1780
ENGLISH POETRY 1579-1830: SPENSER AND THE TRADITION

Elegy.

Westminster Magazine 8 (July 1780) 392.

Anonymous


A lover's complaint in three double-quatrain stanzas, not signed. The poet, having parted from his favourite lass, has a frightening thought: "But perhaps I mistaken may be, | And perhaps she no pity will give, | But, indiff'rent, ne'er wishes to see | Or to hear if I die or I live." Though in the pastoral measure, the poem is without pastoral imagery.



How swiftly the moments did pass,
And the minutes they all seem'd to fly,
Whilst I sat by my favourite Lass;
But she's gone, and with grief I could die.
Alas! my poor heart it will break,
For no comfort or peace can I find;
I only can live for her sake,
And she ne'er shall be out of my mind.

Oh! let her not ever forget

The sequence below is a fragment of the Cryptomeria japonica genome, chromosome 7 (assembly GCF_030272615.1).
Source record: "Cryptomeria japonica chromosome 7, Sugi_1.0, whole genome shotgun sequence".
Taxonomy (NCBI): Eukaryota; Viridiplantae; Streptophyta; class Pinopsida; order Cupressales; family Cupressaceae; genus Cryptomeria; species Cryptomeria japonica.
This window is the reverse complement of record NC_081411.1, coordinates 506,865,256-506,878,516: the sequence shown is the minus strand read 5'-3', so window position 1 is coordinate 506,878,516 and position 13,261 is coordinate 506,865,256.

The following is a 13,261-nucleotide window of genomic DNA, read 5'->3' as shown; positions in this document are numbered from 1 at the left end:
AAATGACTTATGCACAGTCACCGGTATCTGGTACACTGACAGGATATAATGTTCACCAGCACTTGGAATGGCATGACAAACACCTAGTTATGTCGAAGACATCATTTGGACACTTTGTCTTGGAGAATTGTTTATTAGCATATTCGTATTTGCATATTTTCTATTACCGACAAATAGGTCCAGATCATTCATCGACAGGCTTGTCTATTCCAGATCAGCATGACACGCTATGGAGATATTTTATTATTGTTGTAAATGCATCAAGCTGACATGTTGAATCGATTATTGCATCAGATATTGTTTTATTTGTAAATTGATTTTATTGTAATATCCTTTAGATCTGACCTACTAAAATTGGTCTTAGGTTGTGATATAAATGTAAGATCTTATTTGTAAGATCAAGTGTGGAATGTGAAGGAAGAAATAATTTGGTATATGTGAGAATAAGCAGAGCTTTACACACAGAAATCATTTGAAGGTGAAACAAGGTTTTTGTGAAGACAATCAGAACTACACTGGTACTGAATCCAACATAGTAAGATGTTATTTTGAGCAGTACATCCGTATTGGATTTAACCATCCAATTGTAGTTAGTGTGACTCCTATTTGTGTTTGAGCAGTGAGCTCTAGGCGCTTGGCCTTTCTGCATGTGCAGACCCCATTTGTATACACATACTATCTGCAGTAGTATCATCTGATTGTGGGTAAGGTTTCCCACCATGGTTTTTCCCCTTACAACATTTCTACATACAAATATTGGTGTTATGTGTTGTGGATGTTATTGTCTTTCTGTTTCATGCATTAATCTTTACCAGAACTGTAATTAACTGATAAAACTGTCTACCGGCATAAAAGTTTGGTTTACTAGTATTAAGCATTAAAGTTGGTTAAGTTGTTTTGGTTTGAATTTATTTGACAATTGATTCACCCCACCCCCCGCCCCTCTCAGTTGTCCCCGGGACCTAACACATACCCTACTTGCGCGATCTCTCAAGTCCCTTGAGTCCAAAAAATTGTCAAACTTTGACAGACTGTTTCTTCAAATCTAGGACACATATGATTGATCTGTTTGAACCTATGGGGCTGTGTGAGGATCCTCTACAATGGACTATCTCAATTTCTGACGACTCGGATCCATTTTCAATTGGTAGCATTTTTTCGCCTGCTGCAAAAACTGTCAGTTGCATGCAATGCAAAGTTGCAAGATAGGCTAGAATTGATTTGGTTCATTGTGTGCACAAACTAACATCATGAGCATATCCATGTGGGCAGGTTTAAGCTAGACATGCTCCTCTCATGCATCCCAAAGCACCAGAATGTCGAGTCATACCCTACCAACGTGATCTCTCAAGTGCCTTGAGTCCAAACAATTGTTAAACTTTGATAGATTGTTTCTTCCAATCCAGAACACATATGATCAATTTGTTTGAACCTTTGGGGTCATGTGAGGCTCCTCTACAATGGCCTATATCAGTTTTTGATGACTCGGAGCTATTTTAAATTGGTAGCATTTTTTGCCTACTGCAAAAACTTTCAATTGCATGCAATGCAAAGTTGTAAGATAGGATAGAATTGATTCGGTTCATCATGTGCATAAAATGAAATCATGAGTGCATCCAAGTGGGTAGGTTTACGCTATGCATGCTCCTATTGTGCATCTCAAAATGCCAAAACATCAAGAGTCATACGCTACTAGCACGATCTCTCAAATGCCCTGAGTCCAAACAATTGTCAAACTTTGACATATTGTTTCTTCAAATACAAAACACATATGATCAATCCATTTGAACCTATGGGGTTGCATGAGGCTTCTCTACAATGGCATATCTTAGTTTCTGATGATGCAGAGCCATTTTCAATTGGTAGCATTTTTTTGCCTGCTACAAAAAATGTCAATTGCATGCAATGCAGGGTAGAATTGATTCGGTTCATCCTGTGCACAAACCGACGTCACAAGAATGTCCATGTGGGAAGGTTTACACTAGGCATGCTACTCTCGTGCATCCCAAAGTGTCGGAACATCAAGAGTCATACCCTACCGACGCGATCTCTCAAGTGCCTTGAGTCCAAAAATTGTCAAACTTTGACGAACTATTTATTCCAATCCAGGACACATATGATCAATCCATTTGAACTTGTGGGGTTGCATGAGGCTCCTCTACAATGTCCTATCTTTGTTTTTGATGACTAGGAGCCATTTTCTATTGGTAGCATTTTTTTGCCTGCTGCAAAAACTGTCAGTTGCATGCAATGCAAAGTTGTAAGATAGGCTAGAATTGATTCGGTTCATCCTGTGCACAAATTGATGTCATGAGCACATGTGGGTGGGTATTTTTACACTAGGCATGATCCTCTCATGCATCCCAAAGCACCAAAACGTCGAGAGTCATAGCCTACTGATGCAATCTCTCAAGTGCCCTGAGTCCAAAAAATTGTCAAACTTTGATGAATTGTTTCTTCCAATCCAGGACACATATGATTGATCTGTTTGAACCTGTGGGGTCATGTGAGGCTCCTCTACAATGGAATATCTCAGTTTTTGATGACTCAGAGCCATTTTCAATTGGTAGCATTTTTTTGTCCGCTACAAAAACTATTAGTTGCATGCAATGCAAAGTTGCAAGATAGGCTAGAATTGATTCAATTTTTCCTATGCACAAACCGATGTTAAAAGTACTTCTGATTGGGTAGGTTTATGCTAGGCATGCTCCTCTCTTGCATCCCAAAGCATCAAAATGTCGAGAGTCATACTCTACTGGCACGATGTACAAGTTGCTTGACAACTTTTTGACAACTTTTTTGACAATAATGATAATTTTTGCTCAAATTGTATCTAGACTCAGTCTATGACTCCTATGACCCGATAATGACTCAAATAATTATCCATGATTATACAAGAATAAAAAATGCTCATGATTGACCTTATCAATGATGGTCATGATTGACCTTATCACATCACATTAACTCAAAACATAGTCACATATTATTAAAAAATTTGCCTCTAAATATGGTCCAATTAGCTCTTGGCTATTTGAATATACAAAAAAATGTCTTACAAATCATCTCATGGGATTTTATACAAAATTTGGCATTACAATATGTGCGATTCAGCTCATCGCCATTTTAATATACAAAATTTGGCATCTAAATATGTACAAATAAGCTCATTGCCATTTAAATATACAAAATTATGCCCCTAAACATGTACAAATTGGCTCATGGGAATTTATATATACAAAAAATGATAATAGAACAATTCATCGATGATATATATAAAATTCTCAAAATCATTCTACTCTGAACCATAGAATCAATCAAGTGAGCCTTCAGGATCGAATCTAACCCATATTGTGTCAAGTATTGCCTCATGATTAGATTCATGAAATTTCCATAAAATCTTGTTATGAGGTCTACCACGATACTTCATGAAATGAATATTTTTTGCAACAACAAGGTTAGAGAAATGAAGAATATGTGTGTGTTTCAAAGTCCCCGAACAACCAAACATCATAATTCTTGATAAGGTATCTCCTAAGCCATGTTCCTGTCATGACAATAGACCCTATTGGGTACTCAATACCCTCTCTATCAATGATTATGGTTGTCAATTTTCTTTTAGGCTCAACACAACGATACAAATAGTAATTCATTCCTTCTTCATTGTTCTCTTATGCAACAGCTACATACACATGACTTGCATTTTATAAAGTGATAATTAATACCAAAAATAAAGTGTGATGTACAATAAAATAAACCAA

How with transport I view'd her all day,
How pleas'd by her side I did sit,
And the thousand fond things I did say.
I know her kind heart won't disdain
To pity a grief she can't heal;
Could she give relief to my pain,
Then no longer that pain should I feel.

But perhaps I mistaken may be,
And perhaps she no pity will give,
But, indiff'rent, ne'er wishes to see
Or to hear if I die or I live.
'Tis wrong to expect or desire
My fond love she should ever return;
For the Fates do against me conspire,
Yet with passion I ever shall burn.

[p. 392]